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Ban on polygamy rooted in Western culture, court told

Winston Blackmore, the religious leader of the polygamous community of Bountiful, B.C., receives a kiss from one of his daughters as a son and a grandchild look on April 21, 2008 near Creston, B.C.

Jonathan Hayward/The Canadian Press/Jonathan Hayward/The Canadian Press

Centuries-old laws banning polygamy in Western cultures are rooted in the protection of women, children and men from the ills of multiple marriage and not just the imposition of Christianity on the masses, a law professor told a British Columbia court on Monday.

That will be an important distinction for a B.C. judge to consider as he decides whether Canada's law against polygamy violates the religious guarantees in the Charter of Rights and Freedoms involving a case prompted by the obscure polygamous commune of Bountiful.

The provincial government's own lawyer has conceded that if the law, enacted by Parliament in 1890, is in fact a religious law originally intended to impose Christianity on society, it must be struck down.

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But John Witte Jr., a law professor at Emory University in Atlanta, Ga., said the origins of polygamy laws in the West extend far beyond religion.

"The prohibitions against polygamy are pre-Christian and post-Christian in their formulation," said Prof. Witte, who was testifying for the federal government.

"Pre-Christian in that we have these formulations in Greek texts and pre-Christian Roman law. And post-Christian in that the architects of modern liberalism are making clear that if you want to respect rights, if you want to respect dignity, it is critical to maintain the institution of monogamy and prohibit and criminalize the institution of polygamy."

Prof. Witte traced the history of marriage back to ancient Greece and Rome, and he said Western cultures have consistently promoted monogamy and denounced polygamy for 2,500 years.

He said ancient Greek and Roman philosophers described monogamous marriage as "natural and necessary" to foster mutual love, respect and companionship among husbands and wives.

In contrast, he said the Roman emperors who established the first anti-polygamy laws in the third century denounced the practice as "unnatural and dangerous," placing it in the same category as rape and incest. In some cases, polygamy was punishable by death.

Prof. Witte said those early beliefs about marriage have informed every Western culture since, including the early Christians, the Catholic and Protestant churches and the Enlightenment - which eschewed religion and Christianity - as well as modern-day Britain and the United States.

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"The Greeks and Romans are in many ways the forefathers and foremothers of our Western civilization," he said.

"We received from them ideas of liberty, ideas of constitutional order, ideas of rights. … It is a fundamental part of who we are as Western people."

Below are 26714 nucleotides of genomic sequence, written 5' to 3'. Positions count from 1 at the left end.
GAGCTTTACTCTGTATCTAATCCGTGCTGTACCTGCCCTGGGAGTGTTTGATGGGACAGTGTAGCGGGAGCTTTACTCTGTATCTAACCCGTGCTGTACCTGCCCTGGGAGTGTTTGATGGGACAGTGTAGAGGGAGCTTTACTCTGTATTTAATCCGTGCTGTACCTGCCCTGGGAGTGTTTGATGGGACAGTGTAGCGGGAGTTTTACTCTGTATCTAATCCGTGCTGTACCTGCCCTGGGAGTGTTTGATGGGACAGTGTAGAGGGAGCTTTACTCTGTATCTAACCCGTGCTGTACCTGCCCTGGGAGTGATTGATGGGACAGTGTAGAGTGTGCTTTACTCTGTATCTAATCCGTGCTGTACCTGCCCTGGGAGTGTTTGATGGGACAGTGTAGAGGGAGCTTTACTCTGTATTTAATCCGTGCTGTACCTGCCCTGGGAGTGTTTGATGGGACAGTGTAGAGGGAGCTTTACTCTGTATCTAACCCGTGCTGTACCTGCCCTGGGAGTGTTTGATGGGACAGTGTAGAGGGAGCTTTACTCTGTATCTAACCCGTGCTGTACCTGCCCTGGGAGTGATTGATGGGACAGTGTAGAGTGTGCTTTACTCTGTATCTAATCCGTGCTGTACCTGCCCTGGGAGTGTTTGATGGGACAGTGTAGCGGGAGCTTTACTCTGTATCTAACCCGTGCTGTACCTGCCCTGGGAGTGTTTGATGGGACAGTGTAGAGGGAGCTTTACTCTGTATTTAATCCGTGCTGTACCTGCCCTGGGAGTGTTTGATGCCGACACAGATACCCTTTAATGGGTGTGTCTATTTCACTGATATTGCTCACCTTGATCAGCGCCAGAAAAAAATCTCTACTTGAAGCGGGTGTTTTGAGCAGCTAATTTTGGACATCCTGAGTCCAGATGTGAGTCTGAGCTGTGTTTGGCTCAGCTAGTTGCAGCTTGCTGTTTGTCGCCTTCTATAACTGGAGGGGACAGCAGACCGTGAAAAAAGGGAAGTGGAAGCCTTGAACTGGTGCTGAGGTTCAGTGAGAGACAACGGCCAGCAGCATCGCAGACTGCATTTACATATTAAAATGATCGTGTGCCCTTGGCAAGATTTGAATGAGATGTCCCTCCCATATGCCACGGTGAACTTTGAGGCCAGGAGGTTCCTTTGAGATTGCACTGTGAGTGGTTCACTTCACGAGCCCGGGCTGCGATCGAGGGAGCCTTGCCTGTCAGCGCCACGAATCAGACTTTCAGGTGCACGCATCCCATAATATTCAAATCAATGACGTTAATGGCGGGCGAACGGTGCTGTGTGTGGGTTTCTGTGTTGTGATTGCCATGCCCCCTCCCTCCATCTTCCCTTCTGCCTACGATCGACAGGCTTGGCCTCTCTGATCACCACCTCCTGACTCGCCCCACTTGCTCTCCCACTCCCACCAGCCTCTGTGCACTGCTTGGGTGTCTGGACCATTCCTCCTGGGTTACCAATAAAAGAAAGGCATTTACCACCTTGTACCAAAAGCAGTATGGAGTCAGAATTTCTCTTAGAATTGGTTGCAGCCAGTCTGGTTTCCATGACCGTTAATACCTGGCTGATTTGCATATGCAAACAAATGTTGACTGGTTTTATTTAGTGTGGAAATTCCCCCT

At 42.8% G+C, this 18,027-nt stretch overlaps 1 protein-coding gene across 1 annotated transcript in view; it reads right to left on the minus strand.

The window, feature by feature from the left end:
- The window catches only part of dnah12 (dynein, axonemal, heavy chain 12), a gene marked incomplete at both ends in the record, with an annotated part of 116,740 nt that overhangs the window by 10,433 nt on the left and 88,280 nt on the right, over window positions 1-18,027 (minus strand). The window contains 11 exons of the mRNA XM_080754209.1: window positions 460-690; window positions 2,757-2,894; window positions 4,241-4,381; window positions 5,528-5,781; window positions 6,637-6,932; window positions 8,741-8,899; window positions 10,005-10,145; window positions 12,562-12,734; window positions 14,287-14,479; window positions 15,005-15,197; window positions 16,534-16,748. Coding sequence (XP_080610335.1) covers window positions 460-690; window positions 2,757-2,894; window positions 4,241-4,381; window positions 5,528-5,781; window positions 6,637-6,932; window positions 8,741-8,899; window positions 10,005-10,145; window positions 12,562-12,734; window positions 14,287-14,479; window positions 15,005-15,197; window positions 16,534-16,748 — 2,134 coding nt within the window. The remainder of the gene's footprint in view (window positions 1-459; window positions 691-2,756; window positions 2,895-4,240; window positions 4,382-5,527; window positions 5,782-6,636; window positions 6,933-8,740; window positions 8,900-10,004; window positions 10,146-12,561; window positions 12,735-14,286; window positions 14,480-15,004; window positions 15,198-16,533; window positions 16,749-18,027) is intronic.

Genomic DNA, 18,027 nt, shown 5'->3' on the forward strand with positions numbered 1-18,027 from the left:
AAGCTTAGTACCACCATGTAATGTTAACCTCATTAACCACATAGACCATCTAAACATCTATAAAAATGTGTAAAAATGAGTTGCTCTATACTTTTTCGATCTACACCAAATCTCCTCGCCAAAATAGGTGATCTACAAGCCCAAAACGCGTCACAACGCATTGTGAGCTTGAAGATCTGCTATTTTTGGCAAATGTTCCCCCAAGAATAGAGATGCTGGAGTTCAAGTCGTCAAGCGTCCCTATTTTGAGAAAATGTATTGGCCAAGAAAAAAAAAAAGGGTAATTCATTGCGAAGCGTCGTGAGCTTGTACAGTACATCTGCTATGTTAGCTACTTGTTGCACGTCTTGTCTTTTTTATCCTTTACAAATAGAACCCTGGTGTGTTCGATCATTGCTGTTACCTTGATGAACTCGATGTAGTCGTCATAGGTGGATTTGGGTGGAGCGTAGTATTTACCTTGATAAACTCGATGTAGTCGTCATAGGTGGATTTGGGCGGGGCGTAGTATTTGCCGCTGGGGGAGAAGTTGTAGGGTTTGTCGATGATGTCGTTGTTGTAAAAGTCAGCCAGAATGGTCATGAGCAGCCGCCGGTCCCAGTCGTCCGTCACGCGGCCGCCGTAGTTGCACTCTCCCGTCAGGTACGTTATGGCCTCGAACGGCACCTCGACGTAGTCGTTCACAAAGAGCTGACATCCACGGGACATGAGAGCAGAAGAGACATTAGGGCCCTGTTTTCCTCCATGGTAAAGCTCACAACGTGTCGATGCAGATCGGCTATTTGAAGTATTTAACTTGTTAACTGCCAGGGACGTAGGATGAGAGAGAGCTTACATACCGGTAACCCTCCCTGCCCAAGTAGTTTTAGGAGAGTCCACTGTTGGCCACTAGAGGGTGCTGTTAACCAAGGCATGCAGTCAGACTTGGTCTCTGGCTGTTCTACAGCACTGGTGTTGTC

A B.C. judge has heard conflicting accounts of whether polygamy is harmful, with government lawyers arguing the practice inevitably harms women, children and society as a whole.

But the case is also examining the religious implications of the law - not only whether it infringes on the religious freedoms of polygamists, but also whether the law amounts to an illegal attempt to impose Christianity on the Canadian public.

Tim Dickson, the court-appointed lawyer who is arguing the current law is unconstitutional, noted many of the same cultures that banned polygamy also had laws against homosexuality, sodomy and interracial marriage.

Prof. Witte rejected the comparison, and he noted jurisdictions such as Canada that have legalized same-sex marriage still allow only same-sex monogamy.

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"Sodomy is what we would call a consensual, victimless crime, whereas polygamy is a crime in which there are victims: women, children, men and sometimes society as a whole," Prof. Witte said.

"What many people who come from traditional teachings have recognized is that same-sex parties can enjoy many of the same goods as opposite-sex parties: mutual companionship and love, mutual protection, and today, with assisted reproduction and adoption, it's possible that the goods of mutual procreation and education of children can be achieved by same-sex marriage."

The B.C. government asked the court to examine the law after the failed prosecution of two leaders in Bountiful in 2009.

Winston Blackmore and James Oler are leaders of separate factions of the Fundamentalist Church of Jesus Christ of Latter Day Saints, or FLDS, a breakaway Mormon sect that continues to practise polygamy. The mainstream Mormon church renounced the practice more than a century ago.

Current and former residents of polygamous communities, including Bountiful, are scheduled to testify beginning next week.

Testimony is expected to continue until the end of the month, with closing arguments set for the spring.

Legal experts have predicted the case will eventually end up in the Supreme Court of Canada.

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